Yesterday, Nokia’s announcement of availability of Microsoft Office for (some) Nokia Symbian mobile devices got me thinking about something of an evolution that I’ve had towards enterprise/office productivity over the years. I can make the argument that the behavior of word and data processing on a mobile for me began when I got my first PDA in 2000 (a Palm IIIxe). And since that point, I’ve made some interesting changes, some of which makes me wonder about the whole idea of using apps for this at all – at least where some types of information/data are concerned.
Back in 2000, it was all about getting my notes in a formatted way so that I could print them into a binder for reading later. Wordsmith was the application of choice when I used a Palm PDA, and it served me quite well. So well in fact, that I was loathe to move away from it two years later when it was barely supported by the developer any more. Eventually, I did though. And it was to a few other programs that I would begin to stretch things.
In respect to word/data processing, I became a user of the Documents-to-Go (Dataviz). It wasn’t just documents that was solid here. But the spreadsheets, and ability to view presentations that was handy. I expanded into using the database application from them, Smartlist-To-Go, when I needed a database solution (which was a good idea because syncing to/thru MS Access has always been a chore).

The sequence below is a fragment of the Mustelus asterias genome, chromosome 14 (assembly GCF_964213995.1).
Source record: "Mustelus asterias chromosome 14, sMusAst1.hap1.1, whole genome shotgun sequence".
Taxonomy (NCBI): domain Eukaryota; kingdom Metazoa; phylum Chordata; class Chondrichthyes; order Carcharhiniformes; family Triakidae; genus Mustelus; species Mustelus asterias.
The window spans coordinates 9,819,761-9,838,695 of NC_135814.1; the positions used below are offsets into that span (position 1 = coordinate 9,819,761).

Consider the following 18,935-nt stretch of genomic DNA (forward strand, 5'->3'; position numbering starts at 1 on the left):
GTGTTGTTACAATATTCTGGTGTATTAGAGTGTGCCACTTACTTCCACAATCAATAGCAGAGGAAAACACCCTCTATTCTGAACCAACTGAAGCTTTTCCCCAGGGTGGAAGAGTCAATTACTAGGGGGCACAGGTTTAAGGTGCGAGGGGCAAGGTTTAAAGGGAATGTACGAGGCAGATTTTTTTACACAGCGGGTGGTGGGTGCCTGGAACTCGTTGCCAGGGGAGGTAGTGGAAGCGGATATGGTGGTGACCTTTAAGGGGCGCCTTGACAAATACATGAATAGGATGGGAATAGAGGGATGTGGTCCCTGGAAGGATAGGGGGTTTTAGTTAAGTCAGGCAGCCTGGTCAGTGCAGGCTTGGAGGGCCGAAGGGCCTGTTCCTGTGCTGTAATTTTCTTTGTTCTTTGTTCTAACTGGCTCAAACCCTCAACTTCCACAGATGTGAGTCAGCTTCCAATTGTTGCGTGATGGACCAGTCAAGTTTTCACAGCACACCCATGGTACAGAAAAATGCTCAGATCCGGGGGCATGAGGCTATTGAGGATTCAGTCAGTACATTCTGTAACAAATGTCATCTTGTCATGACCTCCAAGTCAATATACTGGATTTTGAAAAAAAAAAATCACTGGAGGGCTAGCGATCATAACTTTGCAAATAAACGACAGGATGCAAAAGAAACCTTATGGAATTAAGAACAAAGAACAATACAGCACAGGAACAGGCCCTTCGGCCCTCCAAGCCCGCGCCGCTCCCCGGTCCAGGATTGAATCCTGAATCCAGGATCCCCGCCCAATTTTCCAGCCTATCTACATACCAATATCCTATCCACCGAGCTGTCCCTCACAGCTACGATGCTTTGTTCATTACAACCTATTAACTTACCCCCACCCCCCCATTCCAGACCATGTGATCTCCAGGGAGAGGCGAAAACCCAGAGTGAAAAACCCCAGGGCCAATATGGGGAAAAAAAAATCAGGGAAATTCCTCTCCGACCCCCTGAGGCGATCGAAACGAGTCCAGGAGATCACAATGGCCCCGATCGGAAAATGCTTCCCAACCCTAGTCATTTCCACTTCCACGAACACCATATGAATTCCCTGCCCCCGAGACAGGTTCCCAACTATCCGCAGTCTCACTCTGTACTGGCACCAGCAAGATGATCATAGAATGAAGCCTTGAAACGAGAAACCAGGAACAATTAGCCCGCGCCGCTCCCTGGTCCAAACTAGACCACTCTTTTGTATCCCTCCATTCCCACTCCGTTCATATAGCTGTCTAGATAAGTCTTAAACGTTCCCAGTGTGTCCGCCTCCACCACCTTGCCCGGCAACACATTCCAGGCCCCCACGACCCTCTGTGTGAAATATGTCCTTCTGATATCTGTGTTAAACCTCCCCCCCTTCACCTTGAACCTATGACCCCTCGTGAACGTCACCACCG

For contacts and such, I was an Outlook user, and on the PDA a Beyond Contacts user. I didn’t use the comparative Dataviz product here (forgot the name) because Beyond Contacts was almost exactly like Outlook. By, the time I gotten to using the Treo series of devices (I would say that was about 2004/2005), I’d moved to also using a call management app called AfterCall that filled in the spaces during/after calls and SMSes.
So far so good right? Looks a lot like how many others deal with data. In fact, you could make the statement that not much has changed since that first half of 2000 and how people manage to get around documents and data on their mobiles – find an app that works with whatever the desktop standard (MS Office suite) is and go from there. Here’s the thing with me, as a user of mobile, my needs for the data to stick and be used changed, and so did how I needed information to flow in an out of my device.
By the time I got to Charlotte and NouvEON (now hiSoft) in 2008, I no longer dealt with MS Office as the main trunk for documents. Yes, I still tried to maintain compatability with MS Office where possible, but I started to break out of the mold of that application suite for many personal tasks. Part of that was because I’d gotten to the point where I could write in HTML as easily as I could click the styles button in an Office product. And the other part of it was that I’d been living mobile-only for a few years, and Office (and its formats) are quite heavy for these devices.
At NouvEON, I started something that I think should be the future of enterprise/office productivity, and its basically what I mentioned in a tweet yesterday:
There was a time when MS Office on a mobile was necessary, then I got a decent browser, secure intranet access, and workflows